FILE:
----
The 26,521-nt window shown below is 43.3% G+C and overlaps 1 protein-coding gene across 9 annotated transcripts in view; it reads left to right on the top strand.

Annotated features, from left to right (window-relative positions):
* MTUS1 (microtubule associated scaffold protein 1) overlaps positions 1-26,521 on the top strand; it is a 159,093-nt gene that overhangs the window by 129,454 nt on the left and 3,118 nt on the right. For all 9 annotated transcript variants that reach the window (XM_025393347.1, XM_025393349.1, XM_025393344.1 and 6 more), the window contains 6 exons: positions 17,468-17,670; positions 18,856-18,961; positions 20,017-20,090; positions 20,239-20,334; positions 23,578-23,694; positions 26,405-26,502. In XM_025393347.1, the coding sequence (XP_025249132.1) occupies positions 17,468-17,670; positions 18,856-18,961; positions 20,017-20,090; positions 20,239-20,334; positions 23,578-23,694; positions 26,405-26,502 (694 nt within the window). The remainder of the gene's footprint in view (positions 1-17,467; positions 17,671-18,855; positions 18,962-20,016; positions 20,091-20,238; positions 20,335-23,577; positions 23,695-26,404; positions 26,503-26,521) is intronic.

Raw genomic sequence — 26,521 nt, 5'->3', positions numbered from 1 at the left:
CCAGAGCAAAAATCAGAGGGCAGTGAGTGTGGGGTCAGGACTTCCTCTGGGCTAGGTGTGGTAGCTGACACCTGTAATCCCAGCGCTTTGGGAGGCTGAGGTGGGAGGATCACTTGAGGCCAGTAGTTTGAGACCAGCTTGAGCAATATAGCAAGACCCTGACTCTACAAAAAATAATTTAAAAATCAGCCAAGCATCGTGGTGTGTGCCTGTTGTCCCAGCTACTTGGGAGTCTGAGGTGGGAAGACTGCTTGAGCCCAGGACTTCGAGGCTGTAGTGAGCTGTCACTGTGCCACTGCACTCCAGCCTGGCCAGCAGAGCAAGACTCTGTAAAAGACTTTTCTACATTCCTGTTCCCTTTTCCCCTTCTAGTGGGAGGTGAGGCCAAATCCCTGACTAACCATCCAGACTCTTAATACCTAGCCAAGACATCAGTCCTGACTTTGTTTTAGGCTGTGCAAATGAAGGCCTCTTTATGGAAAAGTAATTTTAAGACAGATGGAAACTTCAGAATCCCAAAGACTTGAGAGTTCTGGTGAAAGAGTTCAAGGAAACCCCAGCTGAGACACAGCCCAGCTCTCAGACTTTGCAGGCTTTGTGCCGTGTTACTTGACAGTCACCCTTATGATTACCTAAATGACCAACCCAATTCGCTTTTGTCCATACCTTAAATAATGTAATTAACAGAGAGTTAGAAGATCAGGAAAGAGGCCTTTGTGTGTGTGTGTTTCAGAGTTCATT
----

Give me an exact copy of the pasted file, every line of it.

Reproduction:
The 26,521-nt window shown below is 43.3% G+C and overlaps 1 protein-coding gene across 9 annotated transcripts in view; it reads left to right on the top strand.

Annotated features, from left to right (window-relative positions):
* MTUS1 (microtubule associated scaffold protein 1) overlaps positions 1-26,521 on the top strand; it is a 159,093-nt gene that overhangs the window by 129,454 nt on the left and 3,118 nt on the right. For all 9 annotated transcript variants that reach the window (XM_025393347.1, XM_025393349.1, XM_025393344.1 and 6 more), the window contains 6 exons: positions 17,468-17,670; positions 18,856-18,961; positions 20,017-20,090; positions 20,239-20,334; positions 23,578-23,694; positions 26,405-26,502. In XM_025393347.1, the coding sequence (XP_025249132.1) occupies positions 17,468-17,670; positions 18,856-18,961; positions 20,017-20,090; positions 20,239-20,334; positions 23,578-23,694; positions 26,405-26,502 (694 nt within the window). The remainder of the gene's footprint in view (positions 1-17,467; positions 17,671-18,855; positions 18,962-20,016; positions 20,091-20,238; positions 20,335-23,577; positions 23,695-26,404; positions 26,503-26,521) is intronic.

Raw genomic sequence — 26,521 nt, 5'->3', positions numbered from 1 at the left:
CCAGAGCAAAAATCAGAGGGCAGTGAGTGTGGGGTCAGGACTTCCTCTGGGCTAGGTGTGGTAGCTGACACCTGTAATCCCAGCGCTTTGGGAGGCTGAGGTGGGAGGATCACTTGAGGCCAGTAGTTTGAGACCAGCTTGAGCAATATAGCAAGACCCTGACTCTACAAAAAATAATTTAAAAATCAGCCAAGCATCGTGGTGTGTGCCTGTTGTCCCAGCTACTTGGGAGTCTGAGGTGGGAAGACTGCTTGAGCCCAGGACTTCGAGGCTGTAGTGAGCTGTCACTGTGCCACTGCACTCCAGCCTGGCCAGCAGAGCAAGACTCTGTAAAAGACTTTTCTACATTCCTGTTCCCTTTTCCCCTTCTAGTGGGAGGTGAGGCCAAATCCCTGACTAACCATCCAGACTCTTAATACCTAGCCAAGACATCAGTCCTGACTTTGTTTTAGGCTGTGCAAATGAAGGCCTCTTTATGGAAAAGTAATTTTAAGACAGATGGAAACTTCAGAATCCCAAAGACTTGAGAGTTCTGGTGAAAGAGTTCAAGGAAACCCCAGCTGAGACACAGCCCAGCTCTCAGACTTTGCAGGCTTTGTGCCGTGTTACTTGACAGTCACCCTTATGATTACCTAAATGACCAACCCAATTCGCTTTTGTCCATACCTTAAATAATGTAATTAACAGAGAGTTAGAAGATCAGGAAAGAGGCCTTTGTGTGTGTGTGTTTCAGAGTTCATT